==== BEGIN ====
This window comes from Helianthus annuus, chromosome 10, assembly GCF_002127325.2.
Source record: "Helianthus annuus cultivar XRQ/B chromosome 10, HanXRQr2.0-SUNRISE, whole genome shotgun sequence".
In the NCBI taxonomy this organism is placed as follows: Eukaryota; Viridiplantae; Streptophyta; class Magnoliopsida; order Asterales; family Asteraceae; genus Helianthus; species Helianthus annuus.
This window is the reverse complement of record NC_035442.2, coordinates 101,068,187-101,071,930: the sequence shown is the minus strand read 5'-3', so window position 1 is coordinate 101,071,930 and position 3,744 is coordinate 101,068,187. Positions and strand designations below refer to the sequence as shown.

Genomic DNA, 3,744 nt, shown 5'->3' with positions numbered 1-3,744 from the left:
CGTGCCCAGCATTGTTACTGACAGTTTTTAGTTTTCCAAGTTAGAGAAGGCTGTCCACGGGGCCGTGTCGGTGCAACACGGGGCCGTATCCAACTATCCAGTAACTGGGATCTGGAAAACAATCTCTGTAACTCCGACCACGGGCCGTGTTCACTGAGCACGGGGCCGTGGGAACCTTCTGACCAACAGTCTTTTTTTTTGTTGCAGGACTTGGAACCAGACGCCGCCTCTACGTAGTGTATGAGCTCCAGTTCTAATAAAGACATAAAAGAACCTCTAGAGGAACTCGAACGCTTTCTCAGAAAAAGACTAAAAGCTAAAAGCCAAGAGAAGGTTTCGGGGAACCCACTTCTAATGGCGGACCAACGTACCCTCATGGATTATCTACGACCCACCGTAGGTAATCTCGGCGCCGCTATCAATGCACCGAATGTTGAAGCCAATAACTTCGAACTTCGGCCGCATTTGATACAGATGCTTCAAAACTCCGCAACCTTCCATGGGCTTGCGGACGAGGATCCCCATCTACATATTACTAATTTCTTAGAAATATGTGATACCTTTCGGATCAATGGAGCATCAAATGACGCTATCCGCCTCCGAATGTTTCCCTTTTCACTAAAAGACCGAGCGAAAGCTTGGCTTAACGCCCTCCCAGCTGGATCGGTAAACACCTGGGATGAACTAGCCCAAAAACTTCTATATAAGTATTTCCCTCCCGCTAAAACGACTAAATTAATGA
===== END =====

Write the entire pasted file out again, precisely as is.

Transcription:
This window comes from Helianthus annuus, chromosome 10, assembly GCF_002127325.2.
Source record: "Helianthus annuus cultivar XRQ/B chromosome 10, HanXRQr2.0-SUNRISE, whole genome shotgun sequence".
In the NCBI taxonomy this organism is placed as follows: Eukaryota; Viridiplantae; Streptophyta; class Magnoliopsida; order Asterales; family Asteraceae; genus Helianthus; species Helianthus annuus.
This window is the reverse complement of record NC_035442.2, coordinates 101,068,187-101,071,930: the sequence shown is the minus strand read 5'-3', so window position 1 is coordinate 101,071,930 and position 3,744 is coordinate 101,068,187. Positions and strand designations below refer to the sequence as shown.

Genomic DNA, 3,744 nt, shown 5'->3' with positions numbered 1-3,744 from the left:
CGTGCCCAGCATTGTTACTGACAGTTTTTAGTTTTCCAAGTTAGAGAAGGCTGTCCACGGGGCCGTGTCGGTGCAACACGGGGCCGTATCCAACTATCCAGTAACTGGGATCTGGAAAACAATCTCTGTAACTCCGACCACGGGCCGTGTTCACTGAGCACGGGGCCGTGGGAACCTTCTGACCAACAGTCTTTTTTTTTGTTGCAGGACTTGGAACCAGACGCCGCCTCTACGTAGTGTATGAGCTCCAGTTCTAATAAAGACATAAAAGAACCTCTAGAGGAACTCGAACGCTTTCTCAGAAAAAGACTAAAAGCTAAAAGCCAAGAGAAGGTTTCGGGGAACCCACTTCTAATGGCGGACCAACGTACCCTCATGGATTATCTACGACCCACCGTAGGTAATCTCGGCGCCGCTATCAATGCACCGAATGTTGAAGCCAATAACTTCGAACTTCGGCCGCATTTGATACAGATGCTTCAAAACTCCGCAACCTTCCATGGGCTTGCGGACGAGGATCCCCATCTACATATTACTAATTTCTTAGAAATATGTGATACCTTTCGGATCAATGGAGCATCAAATGACGCTATCCGCCTCCGAATGTTTCCCTTTTCACTAAAAGACCGAGCGAAAGCTTGGCTTAACGCCCTCCCAGCTGGATCGGTAAACACCTGGGATGAACTAGCCCAAAAACTTCTATATAAGTATTTCCCTCCCGCTAAAACGACTAAATTAATGA